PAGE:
2020 Premier Webinar Subscription


Subscribe to the 2020 Premier Webinar Series and be instantly registered for any premier discounted webinar that we offer for all of 2020 with continued access to the archived recordings and materials. NRPA's free Premier webinar series addresses timely and relevant topics within the park and recreation field. The webinars are free to our premier members. The Premier Webinar series occurs on the second Thursday of each month at 2 p.m. ET.

2020 Schedule

Medical Marijuana/CBD: An ADA Compliance Perspective *
January 9, 2020 2:00pm ET
NRPA’s Strategic Agenda for Conservation, Health & Park Access *
July 9, 2020 2:00pm ET
How Are You Going to Kill Weeds in Parks Without Glyphosate?
February 13, 2020 2:00pm ET
Great Expectations: Can Revenue Goals and Social Equity Co-Exist?
August 13, 2020 2:00pm ET
Parks & Recreation Hot Topic - TBD
March 12, 2020 2:00pm ET
Parks & Recreation Hot Topic - TBD
September 10, 2020 2:00pm ET
Hiring the Homeless: Boise Parks and Recreation’s Successful Work Program *
April 9, 2020 2:00pm ET 
Risk Management Around Playgrounds *
October 8, 2020 2:00pm ET 
Economic Impact of Parks
May 7, 2020 2:00pm ET
NRPA Research Update
November 12, 2020 2:00pm ET
Parks & Recreation Hot Topic - TBD
June 11, 2020 2:00pm ET
Email, Ethics and Engagement *
December 10, 2020 2:00pm ET

These sessions contain 0.1 CEU

  • Medical Marijuana/CBD: An ADA Compliance Perspective

    Contains 4 Component(s), Includes Credits

    This webinar will teach you what you need to know regarding the use of medical marijuana and CBD oil, and how ADA laws may affect your agency.

    33 states and the District of Columbia permit the use of prescribed medical marijuana. CBD oil, also known as hemp oil, is a legal product so long as it has less than 0.3% THC, the active ingredient in marijuana. Both products have a known history of pain relief. Do they rise to the level of a reasonable modification, as required by the Americans with Disabilities Act? Are your staff ready to hold and administer these as a reasonable modification for registrants with a disability? This webinar will explore the use of these products from an ADA perspective, and discuss how some parks and recreation agencies are managing this new frontier.

    NRPA Education online learning content is accessible for 180 days from the date of your registration. The learning content is available for registration for one year from the date of origination.

    John McGovern

    President, Recreation Accessibility Consultants LLC

    McGovern has spoken about access and inclusion at training events in 43 states. He is recognized nationally as the leading expert on the application of the ADA to public parks and recreation. McGovern is the President of Recreation Accessibility Consultants LLC (RAC), established in 2008. RAC is one of the companies under the umbrella of W-T Engineering, one of the premier engineering firms in Illinois. RAC advises local parks and recreation agencies, cities, counties, states, and private entities regarding compliance with the Americans with Disabilities Act with regard to existing buildings and sites, new buildings and sites, and inclusive recreation support.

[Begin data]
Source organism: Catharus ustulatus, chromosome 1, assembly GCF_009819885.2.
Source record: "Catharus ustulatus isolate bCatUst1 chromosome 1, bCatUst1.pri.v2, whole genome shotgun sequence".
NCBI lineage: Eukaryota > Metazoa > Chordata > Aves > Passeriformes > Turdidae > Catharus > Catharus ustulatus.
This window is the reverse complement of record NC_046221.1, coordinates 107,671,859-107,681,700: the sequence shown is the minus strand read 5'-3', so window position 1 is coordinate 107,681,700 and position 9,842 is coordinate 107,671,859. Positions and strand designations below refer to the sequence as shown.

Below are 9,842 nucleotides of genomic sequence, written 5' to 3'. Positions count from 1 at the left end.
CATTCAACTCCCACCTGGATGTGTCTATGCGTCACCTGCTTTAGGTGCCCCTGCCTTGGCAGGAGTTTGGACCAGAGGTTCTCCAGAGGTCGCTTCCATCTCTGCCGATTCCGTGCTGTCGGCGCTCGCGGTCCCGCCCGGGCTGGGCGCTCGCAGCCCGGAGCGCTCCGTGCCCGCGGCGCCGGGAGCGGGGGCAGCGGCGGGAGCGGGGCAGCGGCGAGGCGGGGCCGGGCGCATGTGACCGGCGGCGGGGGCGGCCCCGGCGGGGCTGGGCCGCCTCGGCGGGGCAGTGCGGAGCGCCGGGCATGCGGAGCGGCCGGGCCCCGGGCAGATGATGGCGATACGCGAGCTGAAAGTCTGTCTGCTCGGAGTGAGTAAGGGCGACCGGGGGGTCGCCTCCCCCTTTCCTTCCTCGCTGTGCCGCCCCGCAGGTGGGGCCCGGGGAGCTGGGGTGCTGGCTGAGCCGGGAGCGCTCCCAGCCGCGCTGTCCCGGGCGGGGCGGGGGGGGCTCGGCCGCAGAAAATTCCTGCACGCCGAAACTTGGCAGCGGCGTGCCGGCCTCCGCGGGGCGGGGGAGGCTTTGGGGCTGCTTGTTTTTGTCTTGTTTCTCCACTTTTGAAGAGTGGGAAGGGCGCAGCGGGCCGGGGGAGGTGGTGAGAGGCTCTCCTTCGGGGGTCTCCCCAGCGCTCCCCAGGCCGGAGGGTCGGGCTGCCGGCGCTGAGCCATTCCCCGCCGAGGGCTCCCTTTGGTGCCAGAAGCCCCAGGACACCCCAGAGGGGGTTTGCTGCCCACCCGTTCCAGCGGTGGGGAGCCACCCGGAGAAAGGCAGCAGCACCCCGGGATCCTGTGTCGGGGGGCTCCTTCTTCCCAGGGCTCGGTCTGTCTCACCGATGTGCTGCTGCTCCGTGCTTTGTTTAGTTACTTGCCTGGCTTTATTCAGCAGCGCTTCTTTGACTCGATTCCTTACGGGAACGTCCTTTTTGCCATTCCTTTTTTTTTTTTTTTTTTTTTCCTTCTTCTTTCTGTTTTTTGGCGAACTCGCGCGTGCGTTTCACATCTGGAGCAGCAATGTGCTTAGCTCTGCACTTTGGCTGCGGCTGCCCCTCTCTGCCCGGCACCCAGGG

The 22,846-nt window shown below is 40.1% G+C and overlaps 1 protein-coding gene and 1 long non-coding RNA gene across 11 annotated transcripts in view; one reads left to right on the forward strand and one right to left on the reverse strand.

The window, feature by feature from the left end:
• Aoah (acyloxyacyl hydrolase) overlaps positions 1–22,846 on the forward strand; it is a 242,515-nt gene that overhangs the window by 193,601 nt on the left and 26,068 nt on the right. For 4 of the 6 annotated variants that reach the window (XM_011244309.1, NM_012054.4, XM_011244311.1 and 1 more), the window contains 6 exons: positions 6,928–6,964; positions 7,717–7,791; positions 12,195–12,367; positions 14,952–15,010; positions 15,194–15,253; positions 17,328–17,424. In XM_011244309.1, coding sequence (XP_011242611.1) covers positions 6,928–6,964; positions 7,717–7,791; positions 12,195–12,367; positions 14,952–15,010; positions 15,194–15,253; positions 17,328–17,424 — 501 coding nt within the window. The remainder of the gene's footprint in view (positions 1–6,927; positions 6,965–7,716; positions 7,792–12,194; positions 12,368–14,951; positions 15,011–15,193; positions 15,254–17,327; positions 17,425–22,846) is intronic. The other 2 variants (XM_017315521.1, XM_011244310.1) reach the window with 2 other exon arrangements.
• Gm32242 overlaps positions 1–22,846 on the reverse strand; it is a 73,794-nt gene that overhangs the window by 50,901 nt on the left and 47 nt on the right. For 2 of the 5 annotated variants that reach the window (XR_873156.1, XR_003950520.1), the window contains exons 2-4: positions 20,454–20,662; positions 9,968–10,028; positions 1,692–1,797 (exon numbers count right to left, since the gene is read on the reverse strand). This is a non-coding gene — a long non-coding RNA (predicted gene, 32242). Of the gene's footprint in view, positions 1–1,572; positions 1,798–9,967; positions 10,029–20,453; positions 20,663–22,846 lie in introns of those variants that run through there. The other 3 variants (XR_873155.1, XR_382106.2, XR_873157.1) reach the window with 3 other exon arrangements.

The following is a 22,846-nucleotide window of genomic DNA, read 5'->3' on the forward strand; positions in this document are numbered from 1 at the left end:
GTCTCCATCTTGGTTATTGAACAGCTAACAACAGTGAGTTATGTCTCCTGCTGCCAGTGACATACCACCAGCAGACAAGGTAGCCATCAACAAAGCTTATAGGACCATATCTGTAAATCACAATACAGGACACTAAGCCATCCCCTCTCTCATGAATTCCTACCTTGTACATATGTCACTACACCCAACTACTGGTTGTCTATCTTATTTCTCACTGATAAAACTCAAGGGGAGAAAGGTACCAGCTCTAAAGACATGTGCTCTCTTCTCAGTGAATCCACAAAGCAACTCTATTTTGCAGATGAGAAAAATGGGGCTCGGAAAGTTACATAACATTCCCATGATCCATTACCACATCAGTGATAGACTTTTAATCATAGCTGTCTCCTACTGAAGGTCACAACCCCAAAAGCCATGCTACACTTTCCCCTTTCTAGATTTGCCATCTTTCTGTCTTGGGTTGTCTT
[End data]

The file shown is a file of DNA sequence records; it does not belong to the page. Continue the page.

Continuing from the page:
• How Are You Going to Kill Weeds in Parks Without Glyphosate?

    Contains 2 Component(s)

    The most commonly used weed-killer in the world, glyphosate, which is found in the herbicide Roundup, is likely to soon be banned in your community and in your park system due to fears it is carcinogenic and can be long-lasting in the environment. A ban on its use will leave park agencies few alternatives to control aggressive and invasive weeds in park landscapes. Learn about alternatives that are safer and less toxic so you will be prepared if this herbicide is banned in your community.

    The use of the most commonly used weed-killer in the world, glyphosate, which is found in the product Roundup, is likely to soon be banned in your community and in your park system. Although EPA declared the pesticide safe in 2019, the controversy over the safety of glyphosate rages, fueled by a growing body of evidence regarding the negative effects on human health and the environment. Cities and counties are already taking action to ban the use of glyphosate in public places, leaving park and rec agencies few alternatives to halt the spread of invasive species and control aggressive weeds in park landscapes. What will your agency do to control weeds in your parks when this herbicide is banned?  Learn about possible alternatives that are safer and less toxic and which the public will support even if your park landscape areas have a lot more weeds than you ever thought they would have before.

    NRPA Education online learning content is accessible for 180 days from the date of your registration. The learning content is available for registration for one year from the date of origination.

    Rich Dolesh

    Editor-at-large, National Recreation and Park Association

    Richard J. Dolesh worked 30 years in parks and natural resource management at the local and state level in Maryland prior to coming to NRPA where he has served as the Chief of Public Policy, Vice-President for Conservation, and most recently Vice-President for Strategic Initiatives.  He retired in January, 2020, and continues to write for P&R Magazine as an editor-at-large.